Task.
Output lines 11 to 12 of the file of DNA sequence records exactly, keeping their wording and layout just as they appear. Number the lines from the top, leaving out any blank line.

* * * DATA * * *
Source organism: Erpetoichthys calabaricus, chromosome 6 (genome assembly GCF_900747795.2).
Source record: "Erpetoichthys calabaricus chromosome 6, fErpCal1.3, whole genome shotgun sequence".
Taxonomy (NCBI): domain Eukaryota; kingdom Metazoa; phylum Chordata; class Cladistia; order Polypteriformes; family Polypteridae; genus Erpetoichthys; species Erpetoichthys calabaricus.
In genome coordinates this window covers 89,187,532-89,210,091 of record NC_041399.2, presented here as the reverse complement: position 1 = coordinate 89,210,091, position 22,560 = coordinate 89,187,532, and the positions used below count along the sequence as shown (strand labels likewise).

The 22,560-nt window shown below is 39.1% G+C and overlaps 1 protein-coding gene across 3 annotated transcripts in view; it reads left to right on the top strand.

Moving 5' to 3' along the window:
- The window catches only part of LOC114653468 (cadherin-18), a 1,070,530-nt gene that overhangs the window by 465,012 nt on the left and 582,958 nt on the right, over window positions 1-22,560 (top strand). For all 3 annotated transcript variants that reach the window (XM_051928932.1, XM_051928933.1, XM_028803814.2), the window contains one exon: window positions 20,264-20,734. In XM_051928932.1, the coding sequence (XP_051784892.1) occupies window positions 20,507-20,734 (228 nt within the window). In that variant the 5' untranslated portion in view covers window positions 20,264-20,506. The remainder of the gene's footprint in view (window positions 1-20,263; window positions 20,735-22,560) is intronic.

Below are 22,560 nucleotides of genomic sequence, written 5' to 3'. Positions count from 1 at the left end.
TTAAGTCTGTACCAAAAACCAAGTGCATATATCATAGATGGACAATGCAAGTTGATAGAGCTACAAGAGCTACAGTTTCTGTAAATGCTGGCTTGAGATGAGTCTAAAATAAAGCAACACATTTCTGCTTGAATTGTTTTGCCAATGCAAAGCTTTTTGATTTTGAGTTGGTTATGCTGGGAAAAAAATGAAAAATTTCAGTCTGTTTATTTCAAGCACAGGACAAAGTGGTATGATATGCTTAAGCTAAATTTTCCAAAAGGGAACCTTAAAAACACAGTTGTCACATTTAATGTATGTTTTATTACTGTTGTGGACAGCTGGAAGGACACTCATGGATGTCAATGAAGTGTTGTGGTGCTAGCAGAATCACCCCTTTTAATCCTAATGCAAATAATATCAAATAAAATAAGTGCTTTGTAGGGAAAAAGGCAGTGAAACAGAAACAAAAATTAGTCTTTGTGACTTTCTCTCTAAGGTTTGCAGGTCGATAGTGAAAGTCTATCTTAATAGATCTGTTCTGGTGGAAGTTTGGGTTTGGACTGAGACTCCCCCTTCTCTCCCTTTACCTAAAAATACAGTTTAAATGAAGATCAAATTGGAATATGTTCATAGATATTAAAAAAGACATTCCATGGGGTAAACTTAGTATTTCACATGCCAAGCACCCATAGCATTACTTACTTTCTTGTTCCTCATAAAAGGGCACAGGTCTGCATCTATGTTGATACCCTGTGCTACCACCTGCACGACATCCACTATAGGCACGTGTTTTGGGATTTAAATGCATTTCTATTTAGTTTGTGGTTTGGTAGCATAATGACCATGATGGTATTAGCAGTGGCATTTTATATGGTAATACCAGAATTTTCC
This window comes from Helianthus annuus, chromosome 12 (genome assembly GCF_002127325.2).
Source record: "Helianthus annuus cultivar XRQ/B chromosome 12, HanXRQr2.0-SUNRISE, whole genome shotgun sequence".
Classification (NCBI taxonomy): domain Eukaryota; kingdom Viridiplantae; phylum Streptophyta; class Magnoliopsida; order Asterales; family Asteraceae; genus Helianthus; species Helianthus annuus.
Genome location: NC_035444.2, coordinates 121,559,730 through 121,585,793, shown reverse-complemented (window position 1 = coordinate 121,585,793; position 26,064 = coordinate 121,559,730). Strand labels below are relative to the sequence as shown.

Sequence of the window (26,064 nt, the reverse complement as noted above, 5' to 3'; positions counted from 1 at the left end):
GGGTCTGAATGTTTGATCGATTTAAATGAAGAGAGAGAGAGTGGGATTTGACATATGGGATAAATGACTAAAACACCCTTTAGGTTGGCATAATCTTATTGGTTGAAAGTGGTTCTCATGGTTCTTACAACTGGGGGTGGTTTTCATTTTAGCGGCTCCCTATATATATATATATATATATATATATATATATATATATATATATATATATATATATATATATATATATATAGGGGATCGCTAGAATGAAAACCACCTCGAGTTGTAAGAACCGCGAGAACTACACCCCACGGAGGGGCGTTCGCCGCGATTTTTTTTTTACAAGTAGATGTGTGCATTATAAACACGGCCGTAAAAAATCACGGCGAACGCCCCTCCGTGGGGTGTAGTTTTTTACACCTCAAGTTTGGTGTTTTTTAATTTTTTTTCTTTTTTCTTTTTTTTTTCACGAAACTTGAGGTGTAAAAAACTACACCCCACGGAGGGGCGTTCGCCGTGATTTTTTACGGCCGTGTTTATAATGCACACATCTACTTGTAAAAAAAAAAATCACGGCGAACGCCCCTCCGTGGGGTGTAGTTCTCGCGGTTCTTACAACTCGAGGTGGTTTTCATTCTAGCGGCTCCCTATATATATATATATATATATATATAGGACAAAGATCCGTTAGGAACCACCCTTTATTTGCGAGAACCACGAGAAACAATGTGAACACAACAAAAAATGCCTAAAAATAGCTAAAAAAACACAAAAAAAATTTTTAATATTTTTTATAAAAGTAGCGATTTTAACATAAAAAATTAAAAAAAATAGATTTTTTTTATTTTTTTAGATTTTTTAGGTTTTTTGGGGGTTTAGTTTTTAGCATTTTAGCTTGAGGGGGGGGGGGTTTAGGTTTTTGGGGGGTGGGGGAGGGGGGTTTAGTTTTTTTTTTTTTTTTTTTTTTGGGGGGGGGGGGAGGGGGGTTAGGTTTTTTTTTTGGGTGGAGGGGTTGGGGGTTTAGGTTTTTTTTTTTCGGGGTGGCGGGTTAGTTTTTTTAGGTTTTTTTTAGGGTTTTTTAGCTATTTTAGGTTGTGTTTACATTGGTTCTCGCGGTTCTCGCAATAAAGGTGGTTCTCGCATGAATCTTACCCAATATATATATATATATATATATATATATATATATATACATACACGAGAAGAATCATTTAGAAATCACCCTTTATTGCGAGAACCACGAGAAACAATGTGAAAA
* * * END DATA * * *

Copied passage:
Source record: "Helianthus annuus cultivar XRQ/B chromosome 12, HanXRQr2.0-SUNRISE, whole genome shotgun sequence".
Classification (NCBI taxonomy): domain Eukaryota; kingdom Viridiplantae; phylum Streptophyta; class Magnoliopsida; order Asterales; family Asteraceae; genus Helianthus; species Helianthus annuus.